Apple vs Huawei
Both Apple and Huawei are market leaders in high-end smartphones and are increasingly direct competitors. Moreover, both companies have developed their own AI chips in-house, with Huawei claiming that in some areas its chip is actually superior to that of Apple.
To illustrate the AI chip supply chain, we focus on Apple’s A13 Bionic chip (inside the iPhone 11 Pro) and Huawei’s Kirin 990 5G chip (inside the Mate 30 Pro). By detailing the input suppliers for these two AI chips, we show both a high degree of overlap in their supply chains and Huawei’s recent moves toward diversification.
Based on the breakdown of each company’s inputs, from design and fabrication to assembly and packaging, it appears that Huawei is more exposed to foreign suppliers in each segment of its AI chip supply chain. This dependence probably explains why Huawei is moving rapidly to secure domestic inputs, a drive that was further catalyzed by Washington’s latest actions to restrict US chip exports to the company.
Although Apple is less exposed to supply chain disruptions, neither is it entirely immune. That’s because, just like Huawei, Apple also depends on TSMC to manufacture its A13 chip. All of TSMC’s facilities capable of manufacturing these latest generation 7nm AI chips are located in Taiwan, which continues to be a geopolitical flashpoint between the United States and China. An overreliance on a single Taiwanese chip fabrication company carries supply chain risks not only for Apple and Huawei but also for the broader semiconductor industry as well.
Click on each of the chip components to see suppliers for Apple and Huawei.
Note: the countries denote where the companies are headquartered, not the location of production.
- Apple developed its own NPU, known as a “neural engine.”
- Since NPUs are usually designed for the AI algorithms needed for certain tasks, these chips are highly customized. Companies may follow Apple’s lead in bringing the design of these specialized chips in-house.
- Apple has focused exclusively on AI chips for mobile devices rather than for cloud computing. One reason seems to be that Apple’s emphasis on user privacy means it does not want user data to be stored on the cloud but rather right on the device.
- Before 2017, Huawei relied on Cambricon, a China-based design firm, for AI chip design. But Huawei has by now already developed a unified neural processor architecture called “Da Vinci,” for both edge and cloud applications. And its Kirin 990 is the first chip to adopt this architecture.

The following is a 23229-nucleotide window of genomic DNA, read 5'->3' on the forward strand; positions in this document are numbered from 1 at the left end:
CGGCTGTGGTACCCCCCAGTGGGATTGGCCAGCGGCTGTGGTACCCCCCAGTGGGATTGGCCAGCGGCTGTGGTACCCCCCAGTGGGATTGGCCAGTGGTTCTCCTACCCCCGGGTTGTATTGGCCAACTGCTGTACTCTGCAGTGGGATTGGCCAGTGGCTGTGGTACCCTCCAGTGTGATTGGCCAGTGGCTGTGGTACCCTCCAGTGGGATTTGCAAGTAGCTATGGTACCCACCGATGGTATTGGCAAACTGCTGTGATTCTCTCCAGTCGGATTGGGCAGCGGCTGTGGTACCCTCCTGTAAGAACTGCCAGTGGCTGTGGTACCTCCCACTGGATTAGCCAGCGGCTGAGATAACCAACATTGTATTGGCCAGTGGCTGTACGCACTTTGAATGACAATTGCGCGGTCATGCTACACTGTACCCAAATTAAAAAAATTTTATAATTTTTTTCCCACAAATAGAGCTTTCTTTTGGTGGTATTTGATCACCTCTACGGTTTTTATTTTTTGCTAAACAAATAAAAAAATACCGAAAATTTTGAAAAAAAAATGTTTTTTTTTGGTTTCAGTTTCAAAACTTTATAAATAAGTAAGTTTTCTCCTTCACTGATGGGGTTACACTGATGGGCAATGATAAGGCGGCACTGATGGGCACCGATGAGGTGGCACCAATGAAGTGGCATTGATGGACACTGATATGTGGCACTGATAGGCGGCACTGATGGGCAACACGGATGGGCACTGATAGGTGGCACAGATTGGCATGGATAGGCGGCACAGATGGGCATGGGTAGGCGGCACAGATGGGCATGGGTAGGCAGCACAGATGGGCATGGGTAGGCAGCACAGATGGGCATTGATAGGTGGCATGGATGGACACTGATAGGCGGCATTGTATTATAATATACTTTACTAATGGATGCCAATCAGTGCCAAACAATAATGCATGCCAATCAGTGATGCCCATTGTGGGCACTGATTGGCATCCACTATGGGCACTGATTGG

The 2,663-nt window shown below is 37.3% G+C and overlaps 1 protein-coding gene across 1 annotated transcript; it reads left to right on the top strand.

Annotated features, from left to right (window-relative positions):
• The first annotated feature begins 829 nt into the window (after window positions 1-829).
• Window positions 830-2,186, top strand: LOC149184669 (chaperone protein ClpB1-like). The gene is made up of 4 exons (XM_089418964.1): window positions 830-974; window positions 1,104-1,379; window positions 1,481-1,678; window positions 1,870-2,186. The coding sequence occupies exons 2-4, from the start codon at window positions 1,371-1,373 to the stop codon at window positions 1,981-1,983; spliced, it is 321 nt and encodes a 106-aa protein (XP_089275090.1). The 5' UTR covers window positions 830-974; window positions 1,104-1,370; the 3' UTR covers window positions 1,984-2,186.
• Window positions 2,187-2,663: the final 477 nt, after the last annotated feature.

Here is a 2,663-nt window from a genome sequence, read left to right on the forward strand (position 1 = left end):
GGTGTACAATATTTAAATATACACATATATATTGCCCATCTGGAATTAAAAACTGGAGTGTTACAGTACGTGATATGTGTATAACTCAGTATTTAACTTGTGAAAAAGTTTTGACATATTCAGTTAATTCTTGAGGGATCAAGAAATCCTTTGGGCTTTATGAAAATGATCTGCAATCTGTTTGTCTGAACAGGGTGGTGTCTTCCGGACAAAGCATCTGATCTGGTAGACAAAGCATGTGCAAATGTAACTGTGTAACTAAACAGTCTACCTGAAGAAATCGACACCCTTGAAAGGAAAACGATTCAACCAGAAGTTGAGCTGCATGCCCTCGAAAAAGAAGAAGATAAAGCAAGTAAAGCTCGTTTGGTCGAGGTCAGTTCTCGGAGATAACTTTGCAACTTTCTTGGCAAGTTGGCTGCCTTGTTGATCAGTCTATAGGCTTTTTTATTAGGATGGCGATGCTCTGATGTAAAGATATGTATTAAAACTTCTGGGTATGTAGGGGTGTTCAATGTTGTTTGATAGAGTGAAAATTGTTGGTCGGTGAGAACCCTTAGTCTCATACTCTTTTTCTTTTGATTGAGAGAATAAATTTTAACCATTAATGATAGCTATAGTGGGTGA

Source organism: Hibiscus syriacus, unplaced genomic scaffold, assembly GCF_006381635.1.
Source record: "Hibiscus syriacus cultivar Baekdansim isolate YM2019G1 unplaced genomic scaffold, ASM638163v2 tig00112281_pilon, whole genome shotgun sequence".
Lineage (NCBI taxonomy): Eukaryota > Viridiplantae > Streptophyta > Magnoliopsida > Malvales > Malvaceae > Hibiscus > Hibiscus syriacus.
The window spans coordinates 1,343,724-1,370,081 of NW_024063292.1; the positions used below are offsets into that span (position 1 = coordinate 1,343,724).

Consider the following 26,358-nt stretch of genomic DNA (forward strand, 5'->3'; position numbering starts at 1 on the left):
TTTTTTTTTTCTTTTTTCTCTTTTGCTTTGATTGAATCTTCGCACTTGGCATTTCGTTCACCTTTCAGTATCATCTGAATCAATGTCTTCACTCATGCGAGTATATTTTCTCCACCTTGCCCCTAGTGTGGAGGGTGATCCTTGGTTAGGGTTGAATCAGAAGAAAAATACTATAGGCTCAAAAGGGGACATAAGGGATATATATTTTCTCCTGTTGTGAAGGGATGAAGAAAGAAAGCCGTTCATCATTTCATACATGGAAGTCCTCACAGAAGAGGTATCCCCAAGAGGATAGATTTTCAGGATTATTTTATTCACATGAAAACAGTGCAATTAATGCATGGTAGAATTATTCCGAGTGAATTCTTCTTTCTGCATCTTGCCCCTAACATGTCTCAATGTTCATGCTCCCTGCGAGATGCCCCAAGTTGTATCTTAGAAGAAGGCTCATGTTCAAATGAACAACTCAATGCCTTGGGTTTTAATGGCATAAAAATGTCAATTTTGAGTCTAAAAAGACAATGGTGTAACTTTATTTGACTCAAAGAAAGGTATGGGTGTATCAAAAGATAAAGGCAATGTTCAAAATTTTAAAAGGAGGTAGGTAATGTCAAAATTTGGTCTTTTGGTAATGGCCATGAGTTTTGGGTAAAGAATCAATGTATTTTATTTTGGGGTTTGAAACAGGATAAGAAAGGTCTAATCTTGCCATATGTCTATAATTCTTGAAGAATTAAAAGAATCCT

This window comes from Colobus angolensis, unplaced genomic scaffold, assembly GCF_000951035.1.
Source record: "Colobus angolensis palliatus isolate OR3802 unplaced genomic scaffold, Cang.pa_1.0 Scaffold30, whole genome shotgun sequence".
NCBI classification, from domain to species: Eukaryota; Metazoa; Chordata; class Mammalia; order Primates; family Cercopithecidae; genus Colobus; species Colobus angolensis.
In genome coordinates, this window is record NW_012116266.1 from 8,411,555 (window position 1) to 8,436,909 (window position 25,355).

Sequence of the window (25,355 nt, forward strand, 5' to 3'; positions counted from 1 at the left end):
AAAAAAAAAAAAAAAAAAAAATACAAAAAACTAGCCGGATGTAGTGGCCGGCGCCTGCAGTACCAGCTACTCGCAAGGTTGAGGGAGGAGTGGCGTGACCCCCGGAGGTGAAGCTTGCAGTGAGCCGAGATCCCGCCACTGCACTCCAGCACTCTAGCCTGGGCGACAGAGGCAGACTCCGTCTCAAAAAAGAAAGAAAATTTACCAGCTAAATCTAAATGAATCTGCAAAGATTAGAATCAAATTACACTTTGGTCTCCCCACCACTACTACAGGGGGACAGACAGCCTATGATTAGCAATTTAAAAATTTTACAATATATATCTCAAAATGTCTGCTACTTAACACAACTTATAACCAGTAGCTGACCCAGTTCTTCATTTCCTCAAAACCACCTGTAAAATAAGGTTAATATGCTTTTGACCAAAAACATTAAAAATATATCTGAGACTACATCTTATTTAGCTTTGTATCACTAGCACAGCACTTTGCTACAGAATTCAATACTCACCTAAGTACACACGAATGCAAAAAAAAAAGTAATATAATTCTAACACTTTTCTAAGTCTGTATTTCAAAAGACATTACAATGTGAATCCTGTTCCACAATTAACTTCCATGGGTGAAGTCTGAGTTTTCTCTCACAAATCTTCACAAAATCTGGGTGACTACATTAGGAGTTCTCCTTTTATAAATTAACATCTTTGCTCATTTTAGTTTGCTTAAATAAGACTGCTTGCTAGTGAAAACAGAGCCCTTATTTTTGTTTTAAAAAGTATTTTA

- Huawei also wants to establish itself in the AI platform ecosystem. It plans to launch MindSpore in 2020 to compete directly with Google’s TensorFlow.
- Apple previously used GPUs designed by UK-based Imagination, but has recently shifted to designing GPUs in-house, a model applied to all its products because it prefers end-to-end control.
- GPUs are currently dominated by Nvidia and are crucial for AI applications such as facial recognition.
ARM & HiSilicon
- Same as the CPU, the chip’s GPU also uses ARM architecture but is designed by Huawei’s HiSilicon that was established in 2004.
- Apple has collaborated with ARM since the 1980s, and its A13 CPU uses ARM architecture.
- ARM’s dominance in mobile chips is mostly due to its core IP that balances efficiency with affordability, which is important because the AI chip represents 13% of the manufacturing cost of the iPhone 11 Pro Max.
- To make the CPU better at handling ML tasks, the A13 chip has integrated an AI accelerator called the “neural engine” to process ML operations more efficiently.
ARM & HiSilicon
- Huawei has taken a chapter from Apple and now relies on its in-house firm HiSilicon, established in 2004, for chip design (these designs are still based on ARM architecture).
- The Kirin 990, which is 5G-capable, has eight CPU cores. These cores have different computing power, with the less powerful cores reserved for simpler tasks that consume less energy.
ASE (Advanced Semiconductor Engineering Incorporated)
- ASE is the market leader in OSAT based on revenue.
- Since OSAT, or the “back-end” of chip manufacturing, is considered relatively low-end, competition is much fiercer when compared to other segments of the semiconductor industry. ASE is now facing increasing competition from Chinese OSAT firms, including JCET.
JCET Group (Jiangsu Changjiang Electronics Technology Company)
- Ranked third globally in 2018 based on revenue, JCET is the biggest OSAT firm in China and has also been an Apple supplier since 2015.
- With significant market share in China, JCET is expected to benefit from the growth of the domestic semiconductor industry. It likely wants to follow the path of Taiwan’s ASE, which became the world’s largest OSAT firm thanks mainly to TSMC.
TSMC (Taiwan Semiconductor Manufacturing Company)
- High start-up costs and highly specialized techniques mean that chip manufacturing is concentrated among a few players. Currently, only IDMs such as Samsung and Intel are in the same league as TSMC, though both still lag the Taiwanese firm in 7nm chip fabrication.
- TSMC has six state-of-the-art GIGAFAB facilities, and all of its 7nm production facilities are currently located in Taiwan. The company has already begun working on next-generation 5nm technology.
- Like most chip foundries, TSMC relies on ASML, a Dutch company, for one of the most expensive and crucal tools in wafer fabrication: the extreme ultraviolet (EUV) photolithography machine. TSMC is also a minority shareholder in ASML and collaborates with it on R&D.
- In light of tightening US export controls, and to reduce its reliance on TSMC, Huawei has been looking to work with domestic foundries. China’s Semiconductor Manufacturing International Corporation (SMIC) has reportedly won Huawei orders at TSMC’s expense.